Live voice translation is one of the most tantalizing prospects of an AI-fueled world. It’s also one of its scariest.
Top-of-mind worries we drummed up include:
- More convincing deep fakes
- More effective scams
- Misinterpretation leading to an international incident
That all may seem like a big leap from this week’s harmless podcast-specific news — that Spotify and OpenAI are teaming up to clone podcasters’ voices and translate English episodes into other languages.
But there’s already been trouble
The developing field of AI translation has already seen its fair share of issues:
- The US immigration system has used AI-powered translation tools in place of human interpreters, at great cost to asylum seekers. Advocates say the tools aren’t ready for high-stakes situations, and are especially ineffective across language systems.
- Meta’s AI translation model, SeamlessM4T, is the latest to show bias (it overrepresents the masculine form), following a study that found other models 2x more likely to incorrectly transcribe Black speakers.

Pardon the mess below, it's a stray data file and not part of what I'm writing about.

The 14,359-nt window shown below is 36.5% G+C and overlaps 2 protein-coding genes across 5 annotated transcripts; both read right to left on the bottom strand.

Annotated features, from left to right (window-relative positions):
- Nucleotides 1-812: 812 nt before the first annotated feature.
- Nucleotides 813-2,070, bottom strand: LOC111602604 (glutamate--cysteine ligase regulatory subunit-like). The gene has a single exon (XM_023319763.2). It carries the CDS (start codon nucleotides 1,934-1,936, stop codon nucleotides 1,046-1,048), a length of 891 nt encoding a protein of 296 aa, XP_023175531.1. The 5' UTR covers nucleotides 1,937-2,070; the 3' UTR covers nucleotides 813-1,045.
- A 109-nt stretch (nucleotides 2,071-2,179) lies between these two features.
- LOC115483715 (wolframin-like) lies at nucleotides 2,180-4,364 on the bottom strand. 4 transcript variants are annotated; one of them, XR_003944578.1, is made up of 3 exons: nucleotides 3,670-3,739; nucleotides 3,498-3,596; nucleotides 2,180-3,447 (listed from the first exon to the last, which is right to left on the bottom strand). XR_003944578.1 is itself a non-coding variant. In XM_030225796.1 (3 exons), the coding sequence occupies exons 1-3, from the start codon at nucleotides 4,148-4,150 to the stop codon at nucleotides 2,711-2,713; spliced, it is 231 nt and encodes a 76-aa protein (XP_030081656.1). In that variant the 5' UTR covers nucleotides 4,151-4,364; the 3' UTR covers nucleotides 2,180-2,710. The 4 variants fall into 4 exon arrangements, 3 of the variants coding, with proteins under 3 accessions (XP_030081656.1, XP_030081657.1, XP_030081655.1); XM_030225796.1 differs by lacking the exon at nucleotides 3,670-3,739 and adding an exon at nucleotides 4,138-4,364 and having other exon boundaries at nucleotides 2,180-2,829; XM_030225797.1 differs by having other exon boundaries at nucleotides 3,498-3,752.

- They will ultimately supplant trained professionals who apply critical nuance to important communications. (Gizmodo’s parent company firing its Spanish translation staff in favor of a faulty AI program was the first warning shot here.)
Its output can also feel inauthentic
Machine-aided translation tools are worth testing, but an overreliance on them is another potential problem to track.
- Journalist Izadeli Montalvo warns brands against relying on AI translation, saying connection isn’t just about language, but culture and emotions as well: “It’s about crafting messages that resonate, not just translate.”
Spotify’s biggest shows morphing into Spanish represents the biggest test of this technology to date — though not the best one.
That honor will always go to the Japanese researchers using AI translation tools on chickens’ clucking; they now think the machines can interpret chicken emotions, including hunger, fear, anger, contentment, excitement, and distress.
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